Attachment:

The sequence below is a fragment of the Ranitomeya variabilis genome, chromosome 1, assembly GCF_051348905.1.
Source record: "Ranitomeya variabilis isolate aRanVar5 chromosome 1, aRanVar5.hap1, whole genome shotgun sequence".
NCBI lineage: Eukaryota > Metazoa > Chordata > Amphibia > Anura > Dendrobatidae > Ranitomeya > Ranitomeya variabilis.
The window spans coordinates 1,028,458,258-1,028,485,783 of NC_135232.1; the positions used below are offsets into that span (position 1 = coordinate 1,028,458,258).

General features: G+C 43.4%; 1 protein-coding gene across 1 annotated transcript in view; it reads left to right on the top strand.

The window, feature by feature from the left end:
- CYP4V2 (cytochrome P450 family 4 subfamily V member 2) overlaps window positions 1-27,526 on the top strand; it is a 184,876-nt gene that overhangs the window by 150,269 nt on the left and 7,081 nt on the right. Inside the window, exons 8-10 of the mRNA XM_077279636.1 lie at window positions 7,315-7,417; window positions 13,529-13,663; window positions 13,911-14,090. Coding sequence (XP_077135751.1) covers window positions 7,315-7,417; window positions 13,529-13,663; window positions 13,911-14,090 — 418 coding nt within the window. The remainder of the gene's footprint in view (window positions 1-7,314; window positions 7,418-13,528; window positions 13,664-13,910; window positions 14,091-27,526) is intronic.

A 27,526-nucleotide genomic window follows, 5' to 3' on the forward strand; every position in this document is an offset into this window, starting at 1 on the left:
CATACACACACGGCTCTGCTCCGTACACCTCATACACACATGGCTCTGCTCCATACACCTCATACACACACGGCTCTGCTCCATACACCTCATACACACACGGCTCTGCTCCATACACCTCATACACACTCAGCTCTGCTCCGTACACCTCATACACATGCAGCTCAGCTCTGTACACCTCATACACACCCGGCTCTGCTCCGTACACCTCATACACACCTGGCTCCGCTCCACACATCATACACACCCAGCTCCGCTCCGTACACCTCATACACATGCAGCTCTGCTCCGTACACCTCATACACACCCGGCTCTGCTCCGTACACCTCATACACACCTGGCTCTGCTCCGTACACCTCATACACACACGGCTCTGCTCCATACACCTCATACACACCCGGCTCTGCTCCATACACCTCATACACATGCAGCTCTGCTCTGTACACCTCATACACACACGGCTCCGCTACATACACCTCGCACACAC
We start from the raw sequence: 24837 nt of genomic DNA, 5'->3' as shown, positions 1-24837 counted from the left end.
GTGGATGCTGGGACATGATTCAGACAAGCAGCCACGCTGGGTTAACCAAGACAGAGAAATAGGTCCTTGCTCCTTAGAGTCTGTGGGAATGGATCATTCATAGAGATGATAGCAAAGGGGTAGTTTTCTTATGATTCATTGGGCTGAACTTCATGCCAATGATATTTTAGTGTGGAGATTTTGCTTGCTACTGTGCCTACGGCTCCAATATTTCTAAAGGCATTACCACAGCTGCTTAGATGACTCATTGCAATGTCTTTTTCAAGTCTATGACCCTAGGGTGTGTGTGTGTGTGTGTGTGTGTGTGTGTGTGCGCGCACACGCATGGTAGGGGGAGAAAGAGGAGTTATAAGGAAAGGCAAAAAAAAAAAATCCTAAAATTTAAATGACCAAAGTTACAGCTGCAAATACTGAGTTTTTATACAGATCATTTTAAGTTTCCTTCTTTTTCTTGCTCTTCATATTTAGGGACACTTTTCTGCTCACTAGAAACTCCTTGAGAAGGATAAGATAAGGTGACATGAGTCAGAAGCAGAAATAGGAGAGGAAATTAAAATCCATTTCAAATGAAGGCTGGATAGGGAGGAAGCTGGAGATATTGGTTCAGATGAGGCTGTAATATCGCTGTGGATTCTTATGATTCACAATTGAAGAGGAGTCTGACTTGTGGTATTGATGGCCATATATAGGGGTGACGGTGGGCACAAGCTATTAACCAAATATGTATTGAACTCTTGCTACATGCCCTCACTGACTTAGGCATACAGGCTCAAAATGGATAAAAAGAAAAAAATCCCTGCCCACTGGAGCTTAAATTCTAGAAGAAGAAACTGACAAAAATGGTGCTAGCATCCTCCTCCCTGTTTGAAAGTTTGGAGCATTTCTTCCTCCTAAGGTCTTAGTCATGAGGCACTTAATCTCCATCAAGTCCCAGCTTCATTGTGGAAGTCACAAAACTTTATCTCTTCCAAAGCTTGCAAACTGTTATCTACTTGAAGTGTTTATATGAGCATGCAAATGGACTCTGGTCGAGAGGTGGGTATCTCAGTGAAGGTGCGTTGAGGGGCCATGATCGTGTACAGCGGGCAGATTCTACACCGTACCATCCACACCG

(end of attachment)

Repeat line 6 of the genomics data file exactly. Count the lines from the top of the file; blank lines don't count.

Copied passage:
The window, feature by feature from the left end: